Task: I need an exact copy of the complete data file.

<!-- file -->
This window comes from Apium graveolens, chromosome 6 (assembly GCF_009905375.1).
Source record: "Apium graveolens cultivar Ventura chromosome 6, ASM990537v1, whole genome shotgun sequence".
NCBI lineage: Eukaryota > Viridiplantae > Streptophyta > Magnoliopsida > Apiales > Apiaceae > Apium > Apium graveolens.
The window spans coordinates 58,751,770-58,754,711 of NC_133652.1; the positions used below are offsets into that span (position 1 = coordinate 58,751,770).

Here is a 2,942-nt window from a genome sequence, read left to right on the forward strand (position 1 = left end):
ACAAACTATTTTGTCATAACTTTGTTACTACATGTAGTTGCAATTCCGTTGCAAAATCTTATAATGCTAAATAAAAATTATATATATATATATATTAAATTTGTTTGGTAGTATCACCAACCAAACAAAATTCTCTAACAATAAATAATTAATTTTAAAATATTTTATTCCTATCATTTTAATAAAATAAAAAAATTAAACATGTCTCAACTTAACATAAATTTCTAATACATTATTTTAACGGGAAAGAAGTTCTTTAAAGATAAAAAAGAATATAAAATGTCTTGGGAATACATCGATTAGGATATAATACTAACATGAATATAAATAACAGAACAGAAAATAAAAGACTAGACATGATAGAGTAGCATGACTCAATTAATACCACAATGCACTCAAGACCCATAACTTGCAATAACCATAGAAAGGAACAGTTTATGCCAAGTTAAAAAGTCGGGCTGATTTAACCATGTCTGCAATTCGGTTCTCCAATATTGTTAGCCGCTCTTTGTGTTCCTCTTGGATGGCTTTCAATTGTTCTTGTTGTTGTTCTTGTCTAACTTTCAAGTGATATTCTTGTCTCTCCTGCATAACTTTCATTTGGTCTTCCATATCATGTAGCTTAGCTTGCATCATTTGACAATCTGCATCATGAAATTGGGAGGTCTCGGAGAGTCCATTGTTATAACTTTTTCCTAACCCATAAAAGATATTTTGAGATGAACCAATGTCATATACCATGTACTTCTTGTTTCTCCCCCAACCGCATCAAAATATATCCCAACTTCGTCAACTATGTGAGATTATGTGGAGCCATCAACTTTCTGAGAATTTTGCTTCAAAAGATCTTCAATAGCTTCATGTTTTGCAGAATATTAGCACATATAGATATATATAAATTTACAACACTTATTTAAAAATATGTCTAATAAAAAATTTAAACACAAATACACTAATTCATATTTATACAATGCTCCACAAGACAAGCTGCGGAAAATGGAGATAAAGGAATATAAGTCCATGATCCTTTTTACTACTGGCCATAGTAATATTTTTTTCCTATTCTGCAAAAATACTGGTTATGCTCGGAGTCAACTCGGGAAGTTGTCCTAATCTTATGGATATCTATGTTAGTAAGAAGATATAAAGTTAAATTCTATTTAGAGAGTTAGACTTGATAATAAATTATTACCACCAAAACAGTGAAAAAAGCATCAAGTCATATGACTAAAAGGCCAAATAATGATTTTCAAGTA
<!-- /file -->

This window comes from Apium graveolens, chromosome 6 (assembly GCF_009905375.1).
Source record: "Apium graveolens cultivar Ventura chromosome 6, ASM990537v1, whole genome shotgun sequence".
NCBI lineage: Eukaryota > Viridiplantae > Streptophyta > Magnoliopsida > Apiales > Apiaceae > Apium > Apium graveolens.
The window spans coordinates 58,751,770-58,754,711 of NC_133652.1; the positions used below are offsets into that span (position 1 = coordinate 58,751,770).

Here is a 2,942-nt window from a genome sequence, read left to right on the forward strand (position 1 = left end):
ACAAACTATTTTGTCATAACTTTGTTACTACATGTAGTTGCAATTCCGTTGCAAAATCTTATAATGCTAAATAAAAATTATATATATATATATATTAAATTTGTTTGGTAGTATCACCAACCAAACAAAATTCTCTAACAATAAATAATTAATTTTAAAATATTTTATTCCTATCATTTTAATAAAATAAAAAAATTAAACATGTCTCAACTTAACATAAATTTCTAATACATTATTTTAACGGGAAAGAAGTTCTTTAAAGATAAAAAAGAATATAAAATGTCTTGGGAATACATCGATTAGGATATAATACTAACATGAATATAAATAACAGAACAGAAAATAAAAGACTAGACATGATAGAGTAGCATGACTCAATTAATACCACAATGCACTCAAGACCCATAACTTGCAATAACCATAGAAAGGAACAGTTTATGCCAAGTTAAAAAGTCGGGCTGATTTAACCATGTCTGCAATTCGGTTCTCCAATATTGTTAGCCGCTCTTTGTGTTCCTCTTGGATGGCTTTCAATTGTTCTTGTTGTTGTTCTTGTCTAACTTTCAAGTGATATTCTTGTCTCTCCTGCATAACTTTCATTTGGTCTTCCATATCATGTAGCTTAGCTTGCATCATTTGACAATCTGCATCATGAAATTGGGAGGTCTCGGAGAGTCCATTGTTATAACTTTTTCCTAACCCATAAAAGATATTTTGAGATGAACCAATGTCATATACCATGTACTTCTTGTTTCTCCCCCAACCGCATCAAAATATATCCCAACTTCGTCAACTATGTGAGATTATGTGGAGCCATCAACTTTCTGAGAATTTTGCTTCAAAAGATCTTCAATAGCTTCATGTTTTGCAGAATATTAGCACATATAGATATATATAAATTTACAACACTTATTTAAAAATATGTCTAATAAAAAATTTAAACACAAATACACTAATTCATATTTATACAATGCTCCACAAGACAAGCTGCGGAAAATGGAGATAAAGGAATATAAGTCCATGATCCTTTTTACTACTGGCCATAGTAATATTTTTTTCCTATTCTGCAAAAATACTGGTTATGCTCGGAGTCAACTCGGGAAGTTGTCCTAATCTTATGGATATCTATGTTAGTAAGAAGATATAAAGTTAAATTCTATTTAGAGAGTTAGACTTGATAATAAATTATTACCACCAAAACAGTGAAAAAAGCATCAAGTCATATGACTAAAAGGCCAAATAATGATTTTCAAGTA